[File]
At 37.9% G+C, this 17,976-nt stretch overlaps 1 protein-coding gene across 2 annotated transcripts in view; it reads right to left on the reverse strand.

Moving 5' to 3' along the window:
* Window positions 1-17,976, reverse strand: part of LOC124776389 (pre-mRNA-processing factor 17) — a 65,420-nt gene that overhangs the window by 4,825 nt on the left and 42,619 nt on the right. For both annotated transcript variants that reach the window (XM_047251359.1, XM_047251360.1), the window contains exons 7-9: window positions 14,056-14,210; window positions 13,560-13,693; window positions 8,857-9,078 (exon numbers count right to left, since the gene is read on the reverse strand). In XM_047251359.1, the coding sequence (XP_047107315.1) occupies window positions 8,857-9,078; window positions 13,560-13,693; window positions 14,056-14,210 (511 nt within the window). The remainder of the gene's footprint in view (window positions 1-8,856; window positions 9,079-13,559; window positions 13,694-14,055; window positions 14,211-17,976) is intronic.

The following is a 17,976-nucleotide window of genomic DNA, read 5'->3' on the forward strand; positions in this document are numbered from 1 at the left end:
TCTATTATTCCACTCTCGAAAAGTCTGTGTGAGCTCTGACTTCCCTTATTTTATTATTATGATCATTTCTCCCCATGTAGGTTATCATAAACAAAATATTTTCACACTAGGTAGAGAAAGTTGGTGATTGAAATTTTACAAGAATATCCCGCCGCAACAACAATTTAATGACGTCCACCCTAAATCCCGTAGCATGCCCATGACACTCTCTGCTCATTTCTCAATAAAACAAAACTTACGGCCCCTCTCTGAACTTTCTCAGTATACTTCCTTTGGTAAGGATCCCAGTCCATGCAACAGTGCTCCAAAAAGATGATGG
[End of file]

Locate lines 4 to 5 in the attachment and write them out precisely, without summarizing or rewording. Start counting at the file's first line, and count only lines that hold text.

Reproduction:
The following is a 17,976-nucleotide window of genomic DNA, read 5'->3' on the forward strand; positions in this document are numbered from 1 at the left end:
TCTATTATTCCACTCTCGAAAAGTCTGTGTGAGCTCTGACTTCCCTTATTTTATTATTATGATCATTTCTCCCCATGTAGGTTATCATAAACAAAATATTTTCACACTAGGTAGAGAAAGTTGGTGATTGAAATTTTACAAGAATATCCCGCCGCAACAACAATTTAATGACGTCCACCCTAAATCCCGTAGCATGCCCATGACACTCTCTGCTCATTTCTCAATAAAACAAAACTTACGGCCCCTCTCTGAACTTTCTCAGTATACTTCCTTTGGTAAGGATCCCAGTCCATGCAACAGTGCTCCAAAAAGATGATGG